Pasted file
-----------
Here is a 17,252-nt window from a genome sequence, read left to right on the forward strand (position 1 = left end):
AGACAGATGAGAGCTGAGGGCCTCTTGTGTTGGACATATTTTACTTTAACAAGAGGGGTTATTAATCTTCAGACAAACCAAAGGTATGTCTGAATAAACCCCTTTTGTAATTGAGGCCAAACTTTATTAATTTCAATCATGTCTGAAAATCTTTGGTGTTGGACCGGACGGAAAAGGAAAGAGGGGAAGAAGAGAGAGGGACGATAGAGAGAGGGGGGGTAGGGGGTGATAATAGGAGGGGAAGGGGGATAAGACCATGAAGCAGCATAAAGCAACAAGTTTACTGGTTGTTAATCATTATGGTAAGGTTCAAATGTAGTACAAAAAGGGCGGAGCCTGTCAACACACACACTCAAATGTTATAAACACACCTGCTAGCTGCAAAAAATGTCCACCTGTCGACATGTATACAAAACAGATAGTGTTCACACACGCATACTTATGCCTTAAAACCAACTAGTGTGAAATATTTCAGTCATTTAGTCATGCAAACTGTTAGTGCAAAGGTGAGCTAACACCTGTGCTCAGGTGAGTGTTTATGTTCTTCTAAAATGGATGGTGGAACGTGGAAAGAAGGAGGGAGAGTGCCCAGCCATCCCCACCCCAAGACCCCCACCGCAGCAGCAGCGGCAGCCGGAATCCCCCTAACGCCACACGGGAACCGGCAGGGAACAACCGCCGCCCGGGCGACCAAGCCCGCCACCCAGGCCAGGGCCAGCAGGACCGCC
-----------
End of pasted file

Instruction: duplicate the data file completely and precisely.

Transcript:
Here is a 17,252-nt window from a genome sequence, read left to right on the forward strand (position 1 = left end):
AGACAGATGAGAGCTGAGGGCCTCTTGTGTTGGACATATTTTACTTTAACAAGAGGGGTTATTAATCTTCAGACAAACCAAAGGTATGTCTGAATAAACCCCTTTTGTAATTGAGGCCAAACTTTATTAATTTCAATCATGTCTGAAAATCTTTGGTGTTGGACCGGACGGAAAAGGAAAGAGGGGAAGAAGAGAGAGGGACGATAGAGAGAGGGGGGGTAGGGGGTGATAATAGGAGGGGAAGGGGGATAAGACCATGAAGCAGCATAAAGCAACAAGTTTACTGGTTGTTAATCATTATGGTAAGGTTCAAATGTAGTACAAAAAGGGCGGAGCCTGTCAACACACACACTCAAATGTTATAAACACACCTGCTAGCTGCAAAAAATGTCCACCTGTCGACATGTATACAAAACAGATAGTGTTCACACACGCATACTTATGCCTTAAAACCAACTAGTGTGAAATATTTCAGTCATTTAGTCATGCAAACTGTTAGTGCAAAGGTGAGCTAACACCTGTGCTCAGGTGAGTGTTTATGTTCTTCTAAAATGGATGGTGGAACGTGGAAAGAAGGAGGGAGAGTGCCCAGCCATCCCCACCCCAAGACCCCCACCGCAGCAGCAGCGGCAGCCGGAATCCCCCTAACGCCACACGGGAACCGGCAGGGAACAACCGCCGCCCGGGCGACCAAGCCCGCCACCCAGGCCAGGGCCAGCAGGACCGCC